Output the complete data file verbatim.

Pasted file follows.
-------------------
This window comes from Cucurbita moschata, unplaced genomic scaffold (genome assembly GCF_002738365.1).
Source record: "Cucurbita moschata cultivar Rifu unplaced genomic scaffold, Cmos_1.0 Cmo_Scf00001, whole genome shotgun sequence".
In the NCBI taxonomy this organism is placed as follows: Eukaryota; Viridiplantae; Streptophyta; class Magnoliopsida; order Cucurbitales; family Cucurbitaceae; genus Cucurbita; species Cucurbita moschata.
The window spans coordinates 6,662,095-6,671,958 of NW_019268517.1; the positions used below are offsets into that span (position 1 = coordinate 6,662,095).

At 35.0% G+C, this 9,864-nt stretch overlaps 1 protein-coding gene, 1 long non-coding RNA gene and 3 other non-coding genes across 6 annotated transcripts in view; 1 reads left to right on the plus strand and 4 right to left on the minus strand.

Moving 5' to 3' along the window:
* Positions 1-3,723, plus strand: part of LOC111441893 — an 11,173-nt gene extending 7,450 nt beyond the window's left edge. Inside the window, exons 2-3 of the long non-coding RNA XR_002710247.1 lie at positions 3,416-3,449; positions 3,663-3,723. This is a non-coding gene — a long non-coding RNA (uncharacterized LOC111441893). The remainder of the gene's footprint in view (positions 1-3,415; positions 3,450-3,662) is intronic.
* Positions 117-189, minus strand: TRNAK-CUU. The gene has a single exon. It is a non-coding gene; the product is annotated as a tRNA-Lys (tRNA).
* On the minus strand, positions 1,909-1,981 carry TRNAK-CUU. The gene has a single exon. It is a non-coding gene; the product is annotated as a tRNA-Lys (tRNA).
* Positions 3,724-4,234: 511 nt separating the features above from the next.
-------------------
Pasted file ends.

This window comes from Cucurbita moschata, unplaced genomic scaffold (genome assembly GCF_002738365.1).
Source record: "Cucurbita moschata cultivar Rifu unplaced genomic scaffold, Cmos_1.0 Cmo_Scf00001, whole genome shotgun sequence".
In the NCBI taxonomy this organism is placed as follows: Eukaryota; Viridiplantae; Streptophyta; class Magnoliopsida; order Cucurbitales; family Cucurbitaceae; genus Cucurbita; species Cucurbita moschata.
The window spans coordinates 6,662,095-6,671,958 of NW_019268517.1; the positions used below are offsets into that span (position 1 = coordinate 6,662,095).

At 35.0% G+C, this 9,864-nt stretch overlaps 1 protein-coding gene, 1 long non-coding RNA gene and 3 other non-coding genes across 6 annotated transcripts in view; 1 reads left to right on the plus strand and 4 right to left on the minus strand.

Moving 5' to 3' along the window:
* Positions 1-3,723, plus strand: part of LOC111441893 — an 11,173-nt gene extending 7,450 nt beyond the window's left edge. Inside the window, exons 2-3 of the long non-coding RNA XR_002710247.1 lie at positions 3,416-3,449; positions 3,663-3,723. This is a non-coding gene — a long non-coding RNA (uncharacterized LOC111441893). The remainder of the gene's footprint in view (positions 1-3,415; positions 3,450-3,662) is intronic.
* Positions 117-189, minus strand: TRNAK-CUU. The gene has a single exon. It is a non-coding gene; the product is annotated as a tRNA-Lys (tRNA).
* On the minus strand, positions 1,909-1,981 carry TRNAK-CUU. The gene has a single exon. It is a non-coding gene; the product is annotated as a tRNA-Lys (tRNA).
* Positions 3,724-4,234: 511 nt separating the features above from the next.